YOLO CRISIS NURSERY SIGNATURE PROGRAMS
The Nursery was founded in 2001 as a child-abuse prevention program. Protecting children is still at the heart of what we do, but today we want more than that. We want to help kids thrive, to become resilient in the face of some pretty traumatic experiences.
We accomplish our goals primarily through our three signature programs: Crisis Overnight and Respite Care, Wrap-Around Services for Parents, and Specialized Infant Day Care and Preschool.
Crisis and Respite Care
Available to newborns through 5-year-olds whenever their parents face a challenge in providing safe care for them. Ongoing respite care as crises resolve. 30 days of care over a 6-month period. Operates 24-7 all 365 days of the year. Phone 530-758-6680 to initiate care. Free and voluntary for parents.
Goals: Preventing child abuse and neglect; providing respite for stressed parents; nurturing healthy and resilient children and families.
What’s special: Trauma-informed care (staff has extensive training in recognizing and mitigating trauma in young children). One of only four crisis nurseries in California.
Wrap-Around Services for Parents:
Available to all parents/guardians who entrust their children in our care. Help in leveraging community resources for crisis resolution; assistance with day-to-day challenges. Follow-ups at 30, 60, 90 days, and at one year.
Goals: Keeping families intact and moving toward long-term stability.
What’s special: Unique among care providers in our region. Gives parents hope for the future, empowers them to make positive change, keeps families whole.
Specialized Infant Day Care and Preschool:
Available to children of families transitioning out of crisis. Also available to special-needs children. Operates 7 am to 7 pm weekdays.
Goals: Promoting the physical and emotional health of at-risk children; addressing preschoolers’ developmental deficiencies to put them on a level playing field as they enter kindergarten.
What’s special: Trauma-informed care; lower-than-usual child-staff ratios, and remarkable staff longevity. Only program in California combining crisis care with ongoing specialized day care/preschool.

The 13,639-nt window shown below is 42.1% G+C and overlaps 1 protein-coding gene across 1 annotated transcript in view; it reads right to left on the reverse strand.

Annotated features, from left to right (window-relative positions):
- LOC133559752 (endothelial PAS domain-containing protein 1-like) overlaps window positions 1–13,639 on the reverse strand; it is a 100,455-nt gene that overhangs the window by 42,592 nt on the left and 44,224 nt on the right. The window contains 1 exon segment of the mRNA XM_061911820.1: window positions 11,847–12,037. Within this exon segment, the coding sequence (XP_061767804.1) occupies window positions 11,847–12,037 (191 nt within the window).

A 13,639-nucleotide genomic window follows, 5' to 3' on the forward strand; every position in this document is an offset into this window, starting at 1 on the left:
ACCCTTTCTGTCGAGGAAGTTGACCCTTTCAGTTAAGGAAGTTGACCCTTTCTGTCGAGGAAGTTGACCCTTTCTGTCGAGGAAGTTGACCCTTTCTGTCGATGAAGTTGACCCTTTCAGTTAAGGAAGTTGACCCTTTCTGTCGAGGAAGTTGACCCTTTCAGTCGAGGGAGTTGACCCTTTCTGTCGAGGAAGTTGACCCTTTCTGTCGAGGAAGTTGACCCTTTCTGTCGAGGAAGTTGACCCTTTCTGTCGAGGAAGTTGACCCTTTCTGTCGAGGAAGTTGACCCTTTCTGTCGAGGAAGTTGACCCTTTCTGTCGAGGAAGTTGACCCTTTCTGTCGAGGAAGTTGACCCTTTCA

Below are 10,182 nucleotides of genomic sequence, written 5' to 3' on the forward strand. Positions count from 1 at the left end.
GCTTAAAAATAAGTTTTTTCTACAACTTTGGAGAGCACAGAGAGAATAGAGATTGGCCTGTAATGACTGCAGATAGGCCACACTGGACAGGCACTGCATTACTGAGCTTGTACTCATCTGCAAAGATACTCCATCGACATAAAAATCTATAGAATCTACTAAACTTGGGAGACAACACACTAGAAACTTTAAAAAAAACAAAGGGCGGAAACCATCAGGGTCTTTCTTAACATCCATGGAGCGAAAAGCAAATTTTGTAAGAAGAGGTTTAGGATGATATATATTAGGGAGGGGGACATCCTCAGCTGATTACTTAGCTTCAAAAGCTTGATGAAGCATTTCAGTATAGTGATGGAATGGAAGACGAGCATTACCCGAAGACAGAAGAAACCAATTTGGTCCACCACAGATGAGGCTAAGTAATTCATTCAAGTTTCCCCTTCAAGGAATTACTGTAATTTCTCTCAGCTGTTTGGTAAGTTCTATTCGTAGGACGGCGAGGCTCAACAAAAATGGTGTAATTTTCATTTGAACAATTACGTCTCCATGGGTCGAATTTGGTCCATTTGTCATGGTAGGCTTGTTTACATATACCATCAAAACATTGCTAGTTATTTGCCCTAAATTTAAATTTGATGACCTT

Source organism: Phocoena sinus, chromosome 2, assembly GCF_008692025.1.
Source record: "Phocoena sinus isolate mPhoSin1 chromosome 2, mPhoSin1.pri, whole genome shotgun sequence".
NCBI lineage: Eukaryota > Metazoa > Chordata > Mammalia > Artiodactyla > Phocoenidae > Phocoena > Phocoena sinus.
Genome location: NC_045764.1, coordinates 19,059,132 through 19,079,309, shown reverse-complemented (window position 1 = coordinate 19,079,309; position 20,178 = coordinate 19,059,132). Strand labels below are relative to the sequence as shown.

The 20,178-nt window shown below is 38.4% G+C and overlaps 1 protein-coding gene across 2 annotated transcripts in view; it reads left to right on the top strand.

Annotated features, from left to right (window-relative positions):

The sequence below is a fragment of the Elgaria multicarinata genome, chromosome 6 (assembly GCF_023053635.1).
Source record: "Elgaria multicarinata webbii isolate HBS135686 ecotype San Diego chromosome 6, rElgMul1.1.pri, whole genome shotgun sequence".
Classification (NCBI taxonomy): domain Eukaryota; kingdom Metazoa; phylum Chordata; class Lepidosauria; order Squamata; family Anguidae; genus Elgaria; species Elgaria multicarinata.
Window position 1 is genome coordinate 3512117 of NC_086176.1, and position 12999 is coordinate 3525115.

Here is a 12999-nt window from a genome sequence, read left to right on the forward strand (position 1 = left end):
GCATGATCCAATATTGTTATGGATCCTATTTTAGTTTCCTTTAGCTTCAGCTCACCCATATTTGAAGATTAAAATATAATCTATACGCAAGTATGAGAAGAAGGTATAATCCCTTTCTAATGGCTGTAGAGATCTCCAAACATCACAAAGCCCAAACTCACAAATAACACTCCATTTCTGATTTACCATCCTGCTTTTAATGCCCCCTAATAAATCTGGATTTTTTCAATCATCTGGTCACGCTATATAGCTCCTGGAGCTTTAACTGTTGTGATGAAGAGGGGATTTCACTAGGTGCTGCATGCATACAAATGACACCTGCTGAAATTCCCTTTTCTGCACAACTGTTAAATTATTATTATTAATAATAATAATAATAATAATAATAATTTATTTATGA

OTHER CRISIS NURSERY PROGRAMS
Partnership With Yolo County Foster & Kinship
Day care available to foster/kinship families during the first 30 days of placement.
Goal: Supporting the program’s recruitment and retention efforts.
What’s special: Helps ensure a smooth transition for new foster/kinship children.
Family Life Skills Program
Extended to families referred by Child Welfare Services who are in the reunification process. Provides in-home parenting education.
Goal: Enabling parents to keep their kids healthy and safe once they’re home.
What’s special: Tailored to individual families’ needs; based on a research-validated program.
Care packages are offered to any family in need. Contents may include diapers, wipes, baby formula, clothing.
Goal: Providing essential items to those without adequate resources.
What’s special: Requests rarely denied. Package contents are 100% donations from the community.
We measure our success at the Nursery primarily through the following four criteria:
- At least 80% of families being served by the program will not become clients of Child Protective Services.
- At least 80% of families will complete at least one referral provided by the Crisis Nursery in the area of housing, employment, day-care, or medical/mental health.
- We will provide appropriate and supportive family preservation oriented case management services to 100% of the families served.
- We will provide temporary care for a minimum of 120 children of Yolo County families within the four-bed Crisis Nursery each year and operate at capacity by providing a minimum of 1,600 slots for short-term emergency care.
We’re happy to report that we met and exceeded those goals for the most recently completed fiscal year. For details, please click on the image of our 2015-16 Impacts Report.
We also measure success through the individual lives we lift up. Read on for a sampling of their stories.
It’s every parent’s worst nightmare: They fear they won’t be able to care for their child.
The “what if’s” are as varied as footprints on birth certificates. And for some families, the nightmare comes true.